Saltwells Local Nature Reserve
|Saltwells Local Nature Reserve|
Path in Saltwells Wood
|Type||Local Nature Reserve|
|Location||Netherton, Dudley, West Midlands|
|Managed by||Dudley Metropolitan Borough Council|
Saltwells Local Nature Reserve is situated in the Netherton area of Dudley Metropolitan Borough in West Midlands, England. The reserve, created in 1981, covers 247 acres and includes Saltwells Wood and part of Netherton Hill within its boundaries. The reserve encloses two Sites of Special Scientific Interest and one scheduled ancient monument.
Saltwells Local Nature Reserve was created in 1981 and was the first such reserve created in the county of West Midlands.
Although now mainly woodland and grass-covered areas, the reserve was once the scene of extensive industrial activity, particularly the extraction of coal, which took place from medieval times until the second half of the 20th century. For example, Saltwells Wood, in the centre of the reserve, contains the remains of medieval coal-mining activity, and part of it was designated as a scheduled ancient monument in 2002. Much more recently, the side of Netherton Hill in the reserve, now covered in gorse and grassland, was the site of opencast coal mining in the 1960s. Saltwells Wood contain other traces of industrial activity, the most notable probably being Doulton's Claypit, a site where clay was extracted for many years. The claypit has been designated a Site of Special Scientific Interest (SSSI). Another SSSI within the reserve is Brewin's Canal Section. This site was designated because the canal cutting, dating from the 1858 canal improvements, displays geological strata from the base of the coal measures.
Just off the Cinderbank road, inside the reserve, lies the site of Netherton Hall, once owned by the family of the Lords of Dudley with records going back to the 16th century.  The hall fell down in 1860 century as a result of mining subsidence.
Location and extent
Saltwells Local Nature Reserve is situated in the Netherton area, about 2 miles south of Dudley. The main part of the reserve is formed by Saltwells Wood and the west side of Netherton Hill. The reserve also follows the Tipsyford Brook and Mousesweet Brook as far as the boundary of Quarry Bank and Cradley Heath to the south, whilst to the north-east the reserve stretches to the A459 (Cinderbank Road).
The reserve can be divided into two main parts. To the north of the Lodge Farm Estate, lies the gorse-covered side of Netherton Hill and grassy fields. A path leads from the fields to Cinderbank Road. This path, known as Hall Lane, once led to the now-demolished Netherton Hall. There is a small pond in this area called the Daphne Pool. South of the Lodge Farm Estate lies Saltwells Wood, which is a plantation dating from the 18th century. Parts of the wood were once known as Lady Dudley's Plantation or Lady Wood. In late spring, the woods are carpeted with bluebells. To the south of the woods a path follows the course of the Black Brook and Mousesweet Brook until it exits the reserve on the A4100 road between Quarry Bank and Cradley Heath.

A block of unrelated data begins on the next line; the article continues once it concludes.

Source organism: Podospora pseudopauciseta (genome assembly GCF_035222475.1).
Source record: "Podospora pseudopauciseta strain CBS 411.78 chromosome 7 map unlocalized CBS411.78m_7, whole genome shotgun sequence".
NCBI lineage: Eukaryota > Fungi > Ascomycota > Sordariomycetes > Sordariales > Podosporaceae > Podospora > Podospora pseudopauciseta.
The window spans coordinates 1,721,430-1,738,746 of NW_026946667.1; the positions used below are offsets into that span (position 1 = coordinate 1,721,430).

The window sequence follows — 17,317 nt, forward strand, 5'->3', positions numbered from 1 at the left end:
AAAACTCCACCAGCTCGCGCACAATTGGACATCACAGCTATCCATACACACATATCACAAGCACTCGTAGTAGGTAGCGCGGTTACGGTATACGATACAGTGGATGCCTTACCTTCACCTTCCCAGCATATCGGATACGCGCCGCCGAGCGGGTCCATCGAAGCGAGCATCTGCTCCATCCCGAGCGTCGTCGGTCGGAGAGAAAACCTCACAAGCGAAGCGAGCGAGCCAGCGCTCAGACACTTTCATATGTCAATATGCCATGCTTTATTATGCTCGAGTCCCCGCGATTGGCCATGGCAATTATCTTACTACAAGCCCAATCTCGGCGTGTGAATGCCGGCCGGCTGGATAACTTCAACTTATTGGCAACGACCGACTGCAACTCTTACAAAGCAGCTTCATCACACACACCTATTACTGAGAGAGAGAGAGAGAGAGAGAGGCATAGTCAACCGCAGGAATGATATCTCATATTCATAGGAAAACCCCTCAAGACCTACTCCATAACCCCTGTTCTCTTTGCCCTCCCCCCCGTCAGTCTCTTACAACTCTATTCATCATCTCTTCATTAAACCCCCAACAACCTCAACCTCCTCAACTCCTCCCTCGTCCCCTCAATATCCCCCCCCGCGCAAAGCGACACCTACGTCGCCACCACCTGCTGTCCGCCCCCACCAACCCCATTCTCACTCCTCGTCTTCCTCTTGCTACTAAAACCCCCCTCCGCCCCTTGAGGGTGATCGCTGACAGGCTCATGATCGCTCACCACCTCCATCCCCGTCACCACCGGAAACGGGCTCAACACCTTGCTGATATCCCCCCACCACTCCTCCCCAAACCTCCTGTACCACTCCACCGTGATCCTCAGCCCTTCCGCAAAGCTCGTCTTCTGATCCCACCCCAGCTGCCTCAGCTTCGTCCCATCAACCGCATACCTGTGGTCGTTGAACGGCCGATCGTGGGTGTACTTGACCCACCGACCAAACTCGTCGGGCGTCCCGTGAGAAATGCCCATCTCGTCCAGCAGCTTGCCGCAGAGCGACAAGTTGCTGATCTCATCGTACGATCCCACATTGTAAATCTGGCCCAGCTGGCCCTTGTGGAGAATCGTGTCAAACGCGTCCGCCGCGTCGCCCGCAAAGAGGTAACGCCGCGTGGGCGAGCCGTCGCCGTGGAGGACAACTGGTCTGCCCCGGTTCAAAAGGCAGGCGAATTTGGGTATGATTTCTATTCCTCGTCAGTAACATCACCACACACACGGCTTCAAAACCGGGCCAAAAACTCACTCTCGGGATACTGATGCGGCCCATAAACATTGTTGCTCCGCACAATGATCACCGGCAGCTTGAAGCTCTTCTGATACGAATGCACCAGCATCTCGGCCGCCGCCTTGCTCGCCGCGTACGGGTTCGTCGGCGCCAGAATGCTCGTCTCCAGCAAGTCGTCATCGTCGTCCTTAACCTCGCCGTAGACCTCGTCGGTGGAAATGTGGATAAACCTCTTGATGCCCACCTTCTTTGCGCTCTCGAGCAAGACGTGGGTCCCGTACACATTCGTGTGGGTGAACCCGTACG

The reserve gets its name from the saline water that welled up in the mine workings. In his Natural History of Staffordshire, published in 1686, the naturalist Dr Robert Plot wrote: "in Pensnett Chase South from Dudley about a mile and a half there is another weak brine belonging to the right Honorable Edward Lord Ward, of which his Lordship once attempted to make salt; but the brine proving too weak, he thought fit to desist". In the 19th and early 20th centuries, people came to bathe in the water, which was claimed to have healing properties. The baths were near the present-day Saltwells Inn.. An 1833 publication noted: "in Lady-wood is a valuable spring, called the Spa Well, in high estimation for its efficacy in cutaneous disorders and complaints arising from indigestion".
Saltwells Wood contains a number of sculptures in both wood and metal. The designs for the wooden sculptures, which include a "wildlife totempole" included input from nearby primary schools and local artists. The metal sculptures, constructed from re-used industrial parts, represent various animals.
- "Saltwells Local Nature Reserve". www.dudley.gov.uk/. Dudley MBC. Retrieved 8 October 2015.
- "History of Saltwells Local Nature Reserve". www.dudley.gov.uk. Dudley MBC. Retrieved 8 October 2015.
- "Coal mining remains at Saltwells Wood, immediately west of Saltwells House". www.historicengland.org.uk. Historic England. Retrieved 9 October 2015.
- "Countryside walks in Dudley - Bumble Hole". Dudley MBC. Retrieved 14 August 2017.
- "Netherton 'Township". www.dudley.gov.uk. Dudley MBC. Retrieved 29 December 2015.
- "Saltwells Local Nature Reserve". www.dudley.gov.uk. Dudley MBC. Retrieved 8 October 2015.
- "Welcome to Saltwells Nature Reserve". www.dudley.gov.uk. Retrieved 10 August 2017.
- Plot, Robert (1686). The Natural History of Staffordshire. Oxford.
- Lewis, Samuel (1833). A Topographical Dictionary of England: With Historical and Statistical Descriptions. Volume II. London: Lewis.
- "If you go down to the woods today..." www.bbc.co.uk. BBC. Retrieved 8 October 2015.
- "Saltwells Animal Trail". www.industrialheritagestronghold.com/. IHS. Retrieved 8 October 2015.